India has a problem with toilets. Women and girls are disproportionately affected by the lack of loos.
of reported sexual assaults happen when women and girls go outside for the toilet.
of women have to poo outside, often in open fields.
of Indian girls drop out of school when they get to puberty.
It is embarrassing to have to poo in the open...
…so women and girls will only go to the loo at night when they can’t be seen. 30% of reported sexual assaults take place when women and girls are going outside for the toilet.
Women have to walk miles to a place where they can poo...
…and have to care for poorly children who become ill because of the lack of hygiene. It is hard to make a decent living when this is your reality. And it can trap women in poverty.
Getting your period is bad enough, but when they have to manage in very basic school loos, girls simply can’t stand going to school. 23% of Indian girls drop out of school when they get to puberty.
915 child deaths every day and £41 billion worse off
This fundamental lack of hygiene contributes to the deaths of more than 900 children every day. Missing work because of ill health relating to poor sanitation leaves the individuals involved poorer. It also leaves the Indian economy £41 billion worse off annually.
Going to the loo outside can be unhygienic, shameful, and scary. But no one should be too scared to go.
Everyone should have the right to a safe and decent home and that includes somewhere to go the toilet.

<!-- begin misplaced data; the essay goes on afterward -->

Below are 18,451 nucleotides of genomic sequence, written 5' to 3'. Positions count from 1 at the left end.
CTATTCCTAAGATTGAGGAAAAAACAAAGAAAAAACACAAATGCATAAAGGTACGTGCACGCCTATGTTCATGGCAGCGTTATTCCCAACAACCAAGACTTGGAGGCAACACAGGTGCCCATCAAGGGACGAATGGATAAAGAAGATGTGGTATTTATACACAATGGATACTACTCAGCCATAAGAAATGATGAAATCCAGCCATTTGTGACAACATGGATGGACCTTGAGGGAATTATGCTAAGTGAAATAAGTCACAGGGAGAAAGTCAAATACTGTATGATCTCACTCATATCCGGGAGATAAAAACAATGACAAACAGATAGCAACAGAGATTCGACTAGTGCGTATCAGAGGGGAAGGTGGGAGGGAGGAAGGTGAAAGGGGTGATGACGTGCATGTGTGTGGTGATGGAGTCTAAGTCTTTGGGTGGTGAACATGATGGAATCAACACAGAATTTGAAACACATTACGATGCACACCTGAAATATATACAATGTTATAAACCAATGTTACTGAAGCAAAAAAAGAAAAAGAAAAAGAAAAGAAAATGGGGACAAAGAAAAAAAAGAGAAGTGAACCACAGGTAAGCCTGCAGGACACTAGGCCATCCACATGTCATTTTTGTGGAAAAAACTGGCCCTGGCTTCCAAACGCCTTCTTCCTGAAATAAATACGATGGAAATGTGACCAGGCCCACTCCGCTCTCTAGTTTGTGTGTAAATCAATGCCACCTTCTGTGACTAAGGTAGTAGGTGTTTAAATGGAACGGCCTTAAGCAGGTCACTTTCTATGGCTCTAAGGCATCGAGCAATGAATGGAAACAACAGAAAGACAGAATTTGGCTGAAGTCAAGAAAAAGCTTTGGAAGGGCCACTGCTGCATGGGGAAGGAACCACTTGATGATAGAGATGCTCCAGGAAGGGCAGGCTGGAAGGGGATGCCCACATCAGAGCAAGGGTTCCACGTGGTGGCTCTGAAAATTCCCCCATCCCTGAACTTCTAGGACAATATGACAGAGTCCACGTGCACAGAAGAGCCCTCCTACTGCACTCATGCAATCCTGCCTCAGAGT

Changing attitudes, changing behaviour
Building toilets is just part of the solution. There are complex and deep-rooted reasons why going to the toilet outside is so prevalent across India. That’s why our behaviour change communication programme is so critical. It is a proven technique to change the way people think about using a toilet. Our ‘train the trainer’ approach means that the drive to change the way people view toilet use comes from within the community and so has a much better chance of success.
We're making an impact
In rural communities, our toilets, micro-loans, and training are helping thousands of families.
In schools, our toilets mean girls can go to the loo during the day and have somewhere to buy and dispose of sanitary towels.
In urban slums, our toilet complexes are run by local women’s groups and provide safe, clean toilets for the whole community.
Become part of the solution
This is an opportunity to help change the lives of tens of thousands of women and children across India. There are many ways that you can get involved and partner with us.
Builds 24 household toilets, supporting 120 people.
Builds three school toilet blocks, supporting 750 female students.
Builds one community sanitation complex, supporting up to 1,500 people.
“Razuri village is open defecation free. In this village of 310 households, there are now 310 toilets. Led by the inspirational Babita, the women of the community galvanised their neighbours, and supported a loan fund and subsidy applications to achieve this status, one the entire village is now intensely proud of.
Being part of this campaign for toilets means being part of helping to solve one of the world’s greatest public health crises, and changing the lives of untold number of women and girls, unlocking their potential as a force for growth and development.We can only do this with your help. Please join us and be part of this exciting transformation.”
Tum Kazunga, CEO Habitat for Humanity Great Britain
Let's work together
To find out how your company can support Too Scared To Go, please contact Tum Kazunga (CEO) :
- 01753 313 617